We said that we would be blunt. This is the reason for the charity sop which capitalism so carefully fosters. Charity stifles protest at the inhumanities of capitalism and it goes some of the way to conceal the true causes of our problems.
Charity solves nothing. The unemployed man in the ’thirties did not solve his problems by buying a poppy—and neither did be solve the problems of the men be thought he was helping. This is still true, even though post-war inflation means that it may be sixpence which goes into the collecting box more often than a penny. The very best that charity can do is to spread—ever so thinly, at that—a little working class poverty from one group of workers to another. Charity to the war disabled stifles the protests at their conditions and diverts the question which asks why they are broken and needy as they are.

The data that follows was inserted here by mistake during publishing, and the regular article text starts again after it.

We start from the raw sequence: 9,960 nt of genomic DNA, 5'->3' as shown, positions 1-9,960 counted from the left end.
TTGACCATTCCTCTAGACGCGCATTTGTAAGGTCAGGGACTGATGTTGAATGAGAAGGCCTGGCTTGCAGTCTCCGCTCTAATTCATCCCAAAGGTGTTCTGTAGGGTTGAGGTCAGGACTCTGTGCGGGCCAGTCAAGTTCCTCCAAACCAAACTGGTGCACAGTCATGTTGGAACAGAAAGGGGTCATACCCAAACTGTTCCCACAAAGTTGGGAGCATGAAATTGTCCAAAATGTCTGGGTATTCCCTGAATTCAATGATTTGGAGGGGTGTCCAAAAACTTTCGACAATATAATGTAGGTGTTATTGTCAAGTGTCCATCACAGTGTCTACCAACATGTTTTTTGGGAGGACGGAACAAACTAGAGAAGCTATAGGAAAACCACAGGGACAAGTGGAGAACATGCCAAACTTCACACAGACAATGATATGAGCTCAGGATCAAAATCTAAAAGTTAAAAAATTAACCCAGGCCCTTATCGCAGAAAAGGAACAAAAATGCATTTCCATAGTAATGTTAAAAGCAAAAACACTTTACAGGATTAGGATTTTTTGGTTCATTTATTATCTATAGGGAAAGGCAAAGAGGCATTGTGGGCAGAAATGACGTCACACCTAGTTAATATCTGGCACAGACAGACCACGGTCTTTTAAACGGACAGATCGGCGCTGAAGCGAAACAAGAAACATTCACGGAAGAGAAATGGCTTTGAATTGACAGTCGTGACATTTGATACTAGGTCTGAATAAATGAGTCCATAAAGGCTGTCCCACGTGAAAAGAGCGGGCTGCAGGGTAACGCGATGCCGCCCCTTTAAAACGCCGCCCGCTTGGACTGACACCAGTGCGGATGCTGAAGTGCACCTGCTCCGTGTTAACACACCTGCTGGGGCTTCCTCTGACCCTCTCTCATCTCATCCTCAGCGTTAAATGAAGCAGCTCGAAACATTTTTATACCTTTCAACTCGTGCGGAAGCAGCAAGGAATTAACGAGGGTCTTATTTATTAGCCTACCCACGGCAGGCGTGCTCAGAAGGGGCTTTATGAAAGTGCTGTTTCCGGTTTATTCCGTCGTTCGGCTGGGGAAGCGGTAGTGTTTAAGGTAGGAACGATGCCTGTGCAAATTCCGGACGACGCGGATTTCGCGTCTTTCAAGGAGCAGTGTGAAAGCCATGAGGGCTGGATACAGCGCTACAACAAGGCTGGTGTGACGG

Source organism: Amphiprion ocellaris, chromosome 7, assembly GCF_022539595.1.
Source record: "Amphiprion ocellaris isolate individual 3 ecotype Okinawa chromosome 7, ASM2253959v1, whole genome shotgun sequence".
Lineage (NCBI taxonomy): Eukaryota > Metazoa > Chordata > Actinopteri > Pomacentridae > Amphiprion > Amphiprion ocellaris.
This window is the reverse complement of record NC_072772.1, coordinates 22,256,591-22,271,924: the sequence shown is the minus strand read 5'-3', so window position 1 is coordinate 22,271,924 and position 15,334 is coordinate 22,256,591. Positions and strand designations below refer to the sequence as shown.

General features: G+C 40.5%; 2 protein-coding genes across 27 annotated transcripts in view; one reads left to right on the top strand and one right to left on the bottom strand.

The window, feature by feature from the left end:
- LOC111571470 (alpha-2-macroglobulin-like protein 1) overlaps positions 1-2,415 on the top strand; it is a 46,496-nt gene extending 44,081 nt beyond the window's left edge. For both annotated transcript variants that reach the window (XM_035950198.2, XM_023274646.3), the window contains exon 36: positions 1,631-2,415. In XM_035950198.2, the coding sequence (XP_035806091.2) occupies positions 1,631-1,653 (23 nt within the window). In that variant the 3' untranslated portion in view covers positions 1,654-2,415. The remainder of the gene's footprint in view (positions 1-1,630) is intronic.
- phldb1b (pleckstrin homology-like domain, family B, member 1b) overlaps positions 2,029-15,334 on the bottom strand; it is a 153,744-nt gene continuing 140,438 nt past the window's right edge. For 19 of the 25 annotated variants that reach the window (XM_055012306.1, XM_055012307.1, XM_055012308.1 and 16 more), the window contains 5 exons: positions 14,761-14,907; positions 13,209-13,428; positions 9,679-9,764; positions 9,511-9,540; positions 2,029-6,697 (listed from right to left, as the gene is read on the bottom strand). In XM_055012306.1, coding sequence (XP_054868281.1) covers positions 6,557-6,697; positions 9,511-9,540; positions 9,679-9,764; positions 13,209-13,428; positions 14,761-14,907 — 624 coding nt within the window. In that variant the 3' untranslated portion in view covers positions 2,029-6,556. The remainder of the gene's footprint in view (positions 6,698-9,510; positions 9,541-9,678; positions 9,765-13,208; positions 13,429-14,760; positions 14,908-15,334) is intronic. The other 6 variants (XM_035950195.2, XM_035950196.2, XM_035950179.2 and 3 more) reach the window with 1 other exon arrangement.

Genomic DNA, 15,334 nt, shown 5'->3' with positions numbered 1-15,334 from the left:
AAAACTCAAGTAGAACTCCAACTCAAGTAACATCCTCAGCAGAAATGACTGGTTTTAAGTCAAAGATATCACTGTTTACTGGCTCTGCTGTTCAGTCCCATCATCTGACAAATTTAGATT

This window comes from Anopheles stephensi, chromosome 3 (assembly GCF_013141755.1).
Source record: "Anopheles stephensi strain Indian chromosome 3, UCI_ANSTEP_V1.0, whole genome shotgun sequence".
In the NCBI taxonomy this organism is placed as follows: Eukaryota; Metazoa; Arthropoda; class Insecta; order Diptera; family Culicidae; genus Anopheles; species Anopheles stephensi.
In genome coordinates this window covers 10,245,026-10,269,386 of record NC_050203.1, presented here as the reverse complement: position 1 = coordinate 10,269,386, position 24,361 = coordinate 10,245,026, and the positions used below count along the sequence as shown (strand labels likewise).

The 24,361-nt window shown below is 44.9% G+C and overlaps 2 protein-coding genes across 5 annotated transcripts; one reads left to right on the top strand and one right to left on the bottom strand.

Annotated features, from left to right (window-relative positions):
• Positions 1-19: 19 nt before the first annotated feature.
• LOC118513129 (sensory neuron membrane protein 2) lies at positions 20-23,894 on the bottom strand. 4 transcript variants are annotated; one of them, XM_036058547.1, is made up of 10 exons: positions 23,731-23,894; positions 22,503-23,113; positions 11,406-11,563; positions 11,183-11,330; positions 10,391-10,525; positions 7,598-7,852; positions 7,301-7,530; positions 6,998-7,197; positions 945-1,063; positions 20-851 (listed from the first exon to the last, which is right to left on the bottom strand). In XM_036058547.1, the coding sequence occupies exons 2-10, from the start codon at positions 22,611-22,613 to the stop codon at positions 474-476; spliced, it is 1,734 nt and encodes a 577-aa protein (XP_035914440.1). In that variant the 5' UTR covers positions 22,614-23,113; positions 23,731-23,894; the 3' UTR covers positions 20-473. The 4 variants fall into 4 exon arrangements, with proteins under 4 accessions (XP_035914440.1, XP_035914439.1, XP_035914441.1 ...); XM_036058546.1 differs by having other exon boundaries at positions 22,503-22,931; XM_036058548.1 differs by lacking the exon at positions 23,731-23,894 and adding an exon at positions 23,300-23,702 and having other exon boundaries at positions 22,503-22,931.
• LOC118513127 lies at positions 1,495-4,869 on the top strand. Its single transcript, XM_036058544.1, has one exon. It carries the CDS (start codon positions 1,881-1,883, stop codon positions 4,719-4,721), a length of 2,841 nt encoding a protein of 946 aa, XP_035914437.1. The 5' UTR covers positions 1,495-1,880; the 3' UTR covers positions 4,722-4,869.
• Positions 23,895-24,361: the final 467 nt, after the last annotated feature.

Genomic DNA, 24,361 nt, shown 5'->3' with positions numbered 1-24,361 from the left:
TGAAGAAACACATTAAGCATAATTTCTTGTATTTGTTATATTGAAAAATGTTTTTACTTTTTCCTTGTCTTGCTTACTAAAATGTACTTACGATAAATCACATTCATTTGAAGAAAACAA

Wars are as much a part of capitalist society as buying and selling. In fact, they are conceived and executed and fought so that buying and selling can go on. So that one power can buy its oil, or uranium, or rubber, or something else, in the most convenient and cheapest market. So that it can sell its cars or steel or chemicals in the places where it can get a good price for them. So that its ships and aircraft can carry its commodities to any place where the price is right. So that, in a nutshell, the profit motive of capitalism can be satisfied.
An essential part of this profit making is that enough people can turn out the wealth and make it possible to sell it profitably. But there would be no sense in the employers paying these people the same as the value of what they had made. There would be no profit in that. So the workers are in general paid only enough to keep them; enough to give them what they need to get up steam again for another bout of wealth production and profit making. This means that most people have to go out to work for their living and that in return they get a wage which is about enough for them to live a distinctly restricted, unambitious life and to turn out more workers who will live and work in exactly the same way.